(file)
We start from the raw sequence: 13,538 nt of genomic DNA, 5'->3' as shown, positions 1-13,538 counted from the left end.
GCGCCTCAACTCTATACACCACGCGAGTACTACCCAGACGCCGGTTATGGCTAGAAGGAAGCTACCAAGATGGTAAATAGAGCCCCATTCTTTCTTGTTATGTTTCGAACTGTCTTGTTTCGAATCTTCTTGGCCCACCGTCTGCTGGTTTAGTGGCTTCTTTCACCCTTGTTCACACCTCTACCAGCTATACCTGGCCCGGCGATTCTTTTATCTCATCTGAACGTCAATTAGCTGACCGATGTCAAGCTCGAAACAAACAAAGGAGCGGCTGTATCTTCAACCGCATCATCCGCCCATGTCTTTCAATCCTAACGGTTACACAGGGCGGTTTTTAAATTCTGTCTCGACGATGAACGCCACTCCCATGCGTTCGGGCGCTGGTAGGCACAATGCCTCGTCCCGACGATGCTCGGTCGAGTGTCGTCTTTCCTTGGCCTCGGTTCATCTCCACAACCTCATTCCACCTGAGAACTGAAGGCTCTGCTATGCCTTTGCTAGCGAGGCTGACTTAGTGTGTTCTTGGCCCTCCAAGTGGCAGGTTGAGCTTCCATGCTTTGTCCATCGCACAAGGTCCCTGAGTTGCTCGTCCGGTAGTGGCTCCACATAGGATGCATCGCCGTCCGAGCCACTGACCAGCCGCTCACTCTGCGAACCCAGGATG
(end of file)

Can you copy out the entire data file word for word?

We start from the raw sequence: 13,538 nt of genomic DNA, 5'->3' as shown, positions 1-13,538 counted from the left end.
GCGCCTCAACTCTATACACCACGCGAGTACTACCCAGACGCCGGTTATGGCTAGAAGGAAGCTACCAAGATGGTAAATAGAGCCCCATTCTTTCTTGTTATGTTTCGAACTGTCTTGTTTCGAATCTTCTTGGCCCACCGTCTGCTGGTTTAGTGGCTTCTTTCACCCTTGTTCACACCTCTACCAGCTATACCTGGCCCGGCGATTCTTTTATCTCATCTGAACGTCAATTAGCTGACCGATGTCAAGCTCGAAACAAACAAAGGAGCGGCTGTATCTTCAACCGCATCATCCGCCCATGTCTTTCAATCCTAACGGTTACACAGGGCGGTTTTTAAATTCTGTCTCGACGATGAACGCCACTCCCATGCGTTCGGGCGCTGGTAGGCACAATGCCTCGTCCCGACGATGCTCGGTCGAGTGTCGTCTTTCCTTGGCCTCGGTTCATCTCCACAACCTCATTCCACCTGAGAACTGAAGGCTCTGCTATGCCTTTGCTAGCGAGGCTGACTTAGTGTGTTCTTGGCCCTCCAAGTGGCAGGTTGAGCTTCCATGCTTTGTCCATCGCACAAGGTCCCTGAGTTGCTCGTCCGGTAGTGGCTCCACATAGGATGCATCGCCGTCCGAGCCACTGACCAGCCGCTCACTCTGCGAACCCAGGATG